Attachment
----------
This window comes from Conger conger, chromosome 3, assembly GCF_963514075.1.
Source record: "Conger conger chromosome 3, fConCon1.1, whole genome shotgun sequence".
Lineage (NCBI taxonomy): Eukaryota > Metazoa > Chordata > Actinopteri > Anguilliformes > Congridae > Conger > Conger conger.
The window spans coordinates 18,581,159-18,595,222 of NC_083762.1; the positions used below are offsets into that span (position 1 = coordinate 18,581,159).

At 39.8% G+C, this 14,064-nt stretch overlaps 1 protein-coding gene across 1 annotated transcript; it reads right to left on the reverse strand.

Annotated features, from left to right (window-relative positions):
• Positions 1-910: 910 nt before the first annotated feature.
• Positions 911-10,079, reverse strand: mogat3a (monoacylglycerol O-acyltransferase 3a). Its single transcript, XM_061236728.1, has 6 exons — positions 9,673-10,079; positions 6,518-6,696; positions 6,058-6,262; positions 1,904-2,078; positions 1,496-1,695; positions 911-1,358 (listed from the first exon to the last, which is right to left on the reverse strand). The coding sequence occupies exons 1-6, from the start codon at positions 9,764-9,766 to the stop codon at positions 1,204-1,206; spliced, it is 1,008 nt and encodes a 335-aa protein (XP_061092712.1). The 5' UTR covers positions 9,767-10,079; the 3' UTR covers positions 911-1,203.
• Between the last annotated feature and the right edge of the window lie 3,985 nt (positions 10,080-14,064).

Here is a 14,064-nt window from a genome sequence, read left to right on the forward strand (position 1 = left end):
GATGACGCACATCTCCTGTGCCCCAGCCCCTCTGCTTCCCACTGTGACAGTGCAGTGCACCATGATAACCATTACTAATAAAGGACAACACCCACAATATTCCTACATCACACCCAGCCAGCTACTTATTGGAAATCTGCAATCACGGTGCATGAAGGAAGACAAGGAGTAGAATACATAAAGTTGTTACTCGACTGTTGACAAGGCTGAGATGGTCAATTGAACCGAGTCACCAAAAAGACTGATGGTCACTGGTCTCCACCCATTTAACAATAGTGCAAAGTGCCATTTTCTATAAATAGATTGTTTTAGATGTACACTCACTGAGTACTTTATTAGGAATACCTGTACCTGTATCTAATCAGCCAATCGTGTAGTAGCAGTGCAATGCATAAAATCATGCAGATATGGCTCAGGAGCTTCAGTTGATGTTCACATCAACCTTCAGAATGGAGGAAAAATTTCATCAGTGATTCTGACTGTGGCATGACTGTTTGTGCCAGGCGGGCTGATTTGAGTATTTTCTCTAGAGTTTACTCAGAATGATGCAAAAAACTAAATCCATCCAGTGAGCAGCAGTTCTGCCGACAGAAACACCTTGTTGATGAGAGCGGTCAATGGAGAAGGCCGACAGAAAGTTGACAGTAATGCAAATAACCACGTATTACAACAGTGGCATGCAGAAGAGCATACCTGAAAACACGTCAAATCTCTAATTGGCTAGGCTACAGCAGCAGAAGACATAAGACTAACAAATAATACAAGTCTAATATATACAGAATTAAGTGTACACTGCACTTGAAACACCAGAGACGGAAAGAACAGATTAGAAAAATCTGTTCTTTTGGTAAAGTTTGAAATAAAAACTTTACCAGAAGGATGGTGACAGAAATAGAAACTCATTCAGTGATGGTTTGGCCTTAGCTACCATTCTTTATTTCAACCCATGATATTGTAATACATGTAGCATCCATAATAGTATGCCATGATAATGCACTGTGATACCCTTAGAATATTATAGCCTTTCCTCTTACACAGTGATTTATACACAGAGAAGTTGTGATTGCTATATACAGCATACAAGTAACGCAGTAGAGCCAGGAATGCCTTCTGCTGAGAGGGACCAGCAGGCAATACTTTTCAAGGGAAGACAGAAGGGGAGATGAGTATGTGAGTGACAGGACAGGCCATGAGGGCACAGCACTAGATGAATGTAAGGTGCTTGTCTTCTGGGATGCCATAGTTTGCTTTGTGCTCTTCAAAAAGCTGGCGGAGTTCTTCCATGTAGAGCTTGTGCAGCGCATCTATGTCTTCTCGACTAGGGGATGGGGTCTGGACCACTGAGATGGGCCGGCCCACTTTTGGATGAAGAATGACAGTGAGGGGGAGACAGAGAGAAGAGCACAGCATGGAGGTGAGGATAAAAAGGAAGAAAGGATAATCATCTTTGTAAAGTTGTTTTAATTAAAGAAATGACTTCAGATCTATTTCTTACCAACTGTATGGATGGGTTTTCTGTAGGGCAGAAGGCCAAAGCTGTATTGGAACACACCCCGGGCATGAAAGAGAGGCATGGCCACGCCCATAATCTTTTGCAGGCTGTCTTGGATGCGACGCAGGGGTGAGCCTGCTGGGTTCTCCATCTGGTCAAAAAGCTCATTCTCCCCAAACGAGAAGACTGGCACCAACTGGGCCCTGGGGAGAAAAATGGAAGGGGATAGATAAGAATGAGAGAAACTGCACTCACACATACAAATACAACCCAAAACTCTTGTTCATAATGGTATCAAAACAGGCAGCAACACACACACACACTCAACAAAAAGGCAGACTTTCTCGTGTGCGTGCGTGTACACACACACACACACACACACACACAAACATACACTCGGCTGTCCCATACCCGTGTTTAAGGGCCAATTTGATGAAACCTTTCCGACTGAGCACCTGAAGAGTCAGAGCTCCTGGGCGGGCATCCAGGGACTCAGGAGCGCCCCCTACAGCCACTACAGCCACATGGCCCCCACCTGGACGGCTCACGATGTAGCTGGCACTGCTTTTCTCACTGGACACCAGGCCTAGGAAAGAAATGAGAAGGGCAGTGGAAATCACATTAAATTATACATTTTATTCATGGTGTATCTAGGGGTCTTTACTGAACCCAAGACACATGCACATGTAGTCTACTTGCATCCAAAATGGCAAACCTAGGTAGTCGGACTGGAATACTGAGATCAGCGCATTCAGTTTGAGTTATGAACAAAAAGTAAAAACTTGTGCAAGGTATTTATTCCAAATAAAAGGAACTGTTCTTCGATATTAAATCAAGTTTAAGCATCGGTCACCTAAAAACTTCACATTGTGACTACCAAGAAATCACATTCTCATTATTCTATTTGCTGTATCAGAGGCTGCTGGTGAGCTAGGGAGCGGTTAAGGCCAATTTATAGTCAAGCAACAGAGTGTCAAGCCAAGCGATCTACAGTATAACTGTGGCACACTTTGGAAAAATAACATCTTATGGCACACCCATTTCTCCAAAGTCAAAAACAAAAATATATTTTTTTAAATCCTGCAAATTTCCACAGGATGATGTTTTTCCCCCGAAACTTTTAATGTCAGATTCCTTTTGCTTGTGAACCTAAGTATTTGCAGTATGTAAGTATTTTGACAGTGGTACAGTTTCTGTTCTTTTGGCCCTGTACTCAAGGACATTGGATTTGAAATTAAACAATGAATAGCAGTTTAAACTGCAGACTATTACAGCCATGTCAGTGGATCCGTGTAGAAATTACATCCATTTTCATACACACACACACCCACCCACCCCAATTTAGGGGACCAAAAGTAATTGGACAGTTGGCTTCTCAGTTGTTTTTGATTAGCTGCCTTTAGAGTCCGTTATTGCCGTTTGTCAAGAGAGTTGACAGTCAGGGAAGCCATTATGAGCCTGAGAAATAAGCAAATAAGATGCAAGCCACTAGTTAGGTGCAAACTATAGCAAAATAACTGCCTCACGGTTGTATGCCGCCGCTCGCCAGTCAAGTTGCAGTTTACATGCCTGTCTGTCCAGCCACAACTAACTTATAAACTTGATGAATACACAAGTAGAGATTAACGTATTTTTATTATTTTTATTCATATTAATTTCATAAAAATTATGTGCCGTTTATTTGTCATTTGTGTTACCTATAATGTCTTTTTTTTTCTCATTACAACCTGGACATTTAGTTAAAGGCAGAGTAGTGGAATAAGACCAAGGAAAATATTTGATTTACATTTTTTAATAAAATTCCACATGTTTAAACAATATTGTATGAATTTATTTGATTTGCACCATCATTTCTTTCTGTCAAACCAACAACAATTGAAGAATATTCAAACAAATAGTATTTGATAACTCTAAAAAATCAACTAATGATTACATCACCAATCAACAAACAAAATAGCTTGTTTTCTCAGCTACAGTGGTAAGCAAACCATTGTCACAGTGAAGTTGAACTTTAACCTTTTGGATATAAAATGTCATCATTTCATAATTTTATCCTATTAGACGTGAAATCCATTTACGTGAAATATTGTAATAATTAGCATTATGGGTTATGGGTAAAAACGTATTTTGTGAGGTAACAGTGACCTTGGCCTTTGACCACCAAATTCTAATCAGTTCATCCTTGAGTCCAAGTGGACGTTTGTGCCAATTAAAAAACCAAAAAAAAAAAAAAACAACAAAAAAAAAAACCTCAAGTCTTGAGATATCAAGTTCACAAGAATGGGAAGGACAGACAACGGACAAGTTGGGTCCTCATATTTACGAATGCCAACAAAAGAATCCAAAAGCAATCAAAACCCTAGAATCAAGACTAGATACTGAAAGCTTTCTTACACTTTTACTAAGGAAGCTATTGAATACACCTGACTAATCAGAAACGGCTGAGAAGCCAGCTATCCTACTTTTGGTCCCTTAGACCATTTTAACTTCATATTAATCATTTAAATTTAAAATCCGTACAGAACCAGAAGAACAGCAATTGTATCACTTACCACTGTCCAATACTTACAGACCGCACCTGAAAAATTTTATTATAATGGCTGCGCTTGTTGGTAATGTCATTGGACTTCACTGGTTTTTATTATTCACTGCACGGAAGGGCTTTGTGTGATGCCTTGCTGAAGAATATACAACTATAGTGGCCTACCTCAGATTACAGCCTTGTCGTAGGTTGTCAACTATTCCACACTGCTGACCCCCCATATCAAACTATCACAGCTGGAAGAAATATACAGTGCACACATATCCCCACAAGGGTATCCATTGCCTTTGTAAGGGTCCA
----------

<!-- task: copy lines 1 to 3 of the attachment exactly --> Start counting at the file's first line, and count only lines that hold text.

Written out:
This window comes from Conger conger, chromosome 3, assembly GCF_963514075.1.
Source record: "Conger conger chromosome 3, fConCon1.1, whole genome shotgun sequence".
Lineage (NCBI taxonomy): Eukaryota > Metazoa > Chordata > Actinopteri > Anguilliformes > Congridae > Conger > Conger conger.